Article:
How Bad Is Trump’s COVID-19 Case, Really?

What is going on. Photo: The Washington Post/The Washington Post via Getty Images

What a wild and winding news road we’ve traveled in past 72 hours, or however much time has passed since President Donald Trump announced, very early Friday morning, that he and First Lady Melania have the coronavirus. In the interim, a number of key Trumpworld players have confirmed their diagnoses, while the specifics of the president’s condition remain murky at best.

Initially, the president’s physician painted the couple’s cases as mild, but by Friday evening, he’d been taken to the hospital. And over the weekend, those close to Trump — who, at 74 years old, sits squarely within a high-risk age bracket for serious infection — delivered conflicting messages about his condition. The shifting narrative seeded speculation that things may be worse than doctors have admitted. Nonetheless, by Sunday afternoon, his medical team claimed the president could be discharged by Monday, despite also signaling that his COVID-19 case may actually be quite severe. As usual, chaos reigns.

Below, here’s everything we know about Trump’s coronavirus case.

Trump was hospitalized on Friday.

Trump’s tweet announcing his infection went out just after 1 a.m. on Friday, hours after he confirmed reports that one of his senior aides, Hope Hicks, had “just tested positive for COVID-19.” White House chief of staff Mark Meadows told reporters on Friday morning that the president had only “mild symptoms,” but according to NPR, he also received a dose of an experimental antibody cocktail by 4 p.m. that day. At the time, White House physician Sean Conley said the patient was “fatigued but in good spirits.”

Within about two hours, however, the president tweeted a video of himself, explaining that he was headed for Walter Reed hospital in Bethesda, Maryland.

Just before midnight, White House press secretary Kayleigh McEnany shared Conley’s “Friday Evening Health Update” on the president’s condition. Conley wrote that Trump was “doing very well” and “not requiring any supplemental oxygen,” but that he had begun a remdesivir treatment course. Remdesivir is an antiviral drug that has shown some promise in serious COVID cases, generally the kind where patients require supplemental oxygen.

Around that same time, the president tweeted that things were “going well, I think!”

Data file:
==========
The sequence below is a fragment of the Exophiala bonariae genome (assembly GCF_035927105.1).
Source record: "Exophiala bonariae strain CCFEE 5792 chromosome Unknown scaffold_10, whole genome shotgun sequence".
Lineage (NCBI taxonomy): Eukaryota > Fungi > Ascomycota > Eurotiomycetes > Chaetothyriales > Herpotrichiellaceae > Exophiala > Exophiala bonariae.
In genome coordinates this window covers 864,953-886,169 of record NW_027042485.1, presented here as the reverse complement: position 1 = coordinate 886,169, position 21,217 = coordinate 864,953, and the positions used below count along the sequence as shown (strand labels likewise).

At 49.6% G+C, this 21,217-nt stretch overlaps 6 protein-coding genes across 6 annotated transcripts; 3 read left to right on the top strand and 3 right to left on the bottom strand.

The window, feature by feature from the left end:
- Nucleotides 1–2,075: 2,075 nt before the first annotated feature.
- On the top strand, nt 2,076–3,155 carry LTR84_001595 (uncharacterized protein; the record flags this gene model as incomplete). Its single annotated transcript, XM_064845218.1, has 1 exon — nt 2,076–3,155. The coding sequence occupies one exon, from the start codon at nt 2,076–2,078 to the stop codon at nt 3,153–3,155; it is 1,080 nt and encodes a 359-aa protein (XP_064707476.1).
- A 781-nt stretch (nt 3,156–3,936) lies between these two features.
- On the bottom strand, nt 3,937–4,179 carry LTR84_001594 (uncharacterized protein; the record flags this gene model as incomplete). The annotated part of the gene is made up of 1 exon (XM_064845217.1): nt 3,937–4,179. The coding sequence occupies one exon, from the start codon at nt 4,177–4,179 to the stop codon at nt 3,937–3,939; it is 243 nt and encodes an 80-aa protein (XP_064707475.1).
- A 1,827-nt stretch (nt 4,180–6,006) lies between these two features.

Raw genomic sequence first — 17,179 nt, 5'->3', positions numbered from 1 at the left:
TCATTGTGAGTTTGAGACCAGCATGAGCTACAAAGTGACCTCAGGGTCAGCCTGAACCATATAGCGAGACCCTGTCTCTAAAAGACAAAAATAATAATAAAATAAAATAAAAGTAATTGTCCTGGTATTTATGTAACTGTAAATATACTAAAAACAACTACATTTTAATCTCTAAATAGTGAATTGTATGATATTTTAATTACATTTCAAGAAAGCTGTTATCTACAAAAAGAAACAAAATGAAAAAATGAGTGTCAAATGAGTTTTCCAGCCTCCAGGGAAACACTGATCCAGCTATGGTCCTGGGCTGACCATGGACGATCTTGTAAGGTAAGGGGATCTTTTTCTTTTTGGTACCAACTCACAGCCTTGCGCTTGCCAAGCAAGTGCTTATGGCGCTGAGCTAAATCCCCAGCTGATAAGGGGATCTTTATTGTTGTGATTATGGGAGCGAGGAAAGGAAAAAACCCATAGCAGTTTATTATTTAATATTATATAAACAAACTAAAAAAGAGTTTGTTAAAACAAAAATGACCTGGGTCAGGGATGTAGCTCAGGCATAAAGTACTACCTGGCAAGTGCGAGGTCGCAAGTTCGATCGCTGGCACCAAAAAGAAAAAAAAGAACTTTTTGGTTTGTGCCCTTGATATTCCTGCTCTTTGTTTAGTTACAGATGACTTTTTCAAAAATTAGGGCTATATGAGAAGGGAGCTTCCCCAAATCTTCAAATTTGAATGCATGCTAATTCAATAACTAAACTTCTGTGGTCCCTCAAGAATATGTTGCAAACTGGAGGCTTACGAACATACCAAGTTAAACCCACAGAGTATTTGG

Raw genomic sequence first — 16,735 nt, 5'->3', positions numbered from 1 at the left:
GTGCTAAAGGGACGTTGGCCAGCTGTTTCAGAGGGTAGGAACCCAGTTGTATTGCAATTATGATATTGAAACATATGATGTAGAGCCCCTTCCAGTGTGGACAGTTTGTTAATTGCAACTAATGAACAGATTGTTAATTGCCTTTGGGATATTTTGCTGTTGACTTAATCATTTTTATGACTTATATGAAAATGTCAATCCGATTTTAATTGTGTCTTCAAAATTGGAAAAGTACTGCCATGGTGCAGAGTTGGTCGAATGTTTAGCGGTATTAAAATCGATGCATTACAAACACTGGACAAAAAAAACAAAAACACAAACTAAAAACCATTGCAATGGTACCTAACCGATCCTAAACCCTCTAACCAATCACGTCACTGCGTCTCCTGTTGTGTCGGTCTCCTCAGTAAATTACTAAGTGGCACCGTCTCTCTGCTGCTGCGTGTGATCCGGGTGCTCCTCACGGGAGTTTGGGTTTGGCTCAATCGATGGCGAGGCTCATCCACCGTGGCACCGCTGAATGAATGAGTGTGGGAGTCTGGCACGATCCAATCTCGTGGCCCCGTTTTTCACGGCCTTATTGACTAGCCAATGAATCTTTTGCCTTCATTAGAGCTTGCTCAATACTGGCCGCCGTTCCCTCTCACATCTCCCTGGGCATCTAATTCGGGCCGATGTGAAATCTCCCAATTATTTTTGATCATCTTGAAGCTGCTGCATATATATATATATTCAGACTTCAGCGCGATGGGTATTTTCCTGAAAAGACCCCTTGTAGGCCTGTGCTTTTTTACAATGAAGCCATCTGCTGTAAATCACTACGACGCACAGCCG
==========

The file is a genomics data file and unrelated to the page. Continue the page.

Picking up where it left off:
Then came the mixed messaging.

On Saturday morning, Conley convened a press briefing outside Walter Reed, where he said that Trump’s symptoms appeared to be improving and that, overall, he was “very happy” with the president’s progress. But he also threw out some details that stirred confusion. Conley described the hospital stay as a “precautionary measure” and said that Trump was not on supplemental oxygen, which typically suggests a more severe infection. Notably, Conley declined to clarify whether supplemental oxygen had come into play at any other point in the president’s infection timeline. He also placed Trump’s diagnosis date on Wednesday, which would’ve made him contagious during Tuesday’s very screamy presidential debate. The White House scrambled to walk back the claim, saying Conley misspoke.

But conflicting stories about the president’s health did not inspire confidence in the administration’s public-facing narrative. Minutes after Conley presented his update, Meadows told reporters that “the president’s vitals over the last 24 hours were very concerning and the next 48 hours will be critical in terms of his care. We’re still not on a clear path to a full recovery.” Sources close to the situation said that these remarks infuriated Trump, and Meadows subsequently attempted to correct course. “The president is doing very well,” he said in a statement to Reuters later that day. “He is up and about and asking for documents to review. The doctors are very pleased with his vital signs. I have met with him on multiple occasions today on a variety of issues.”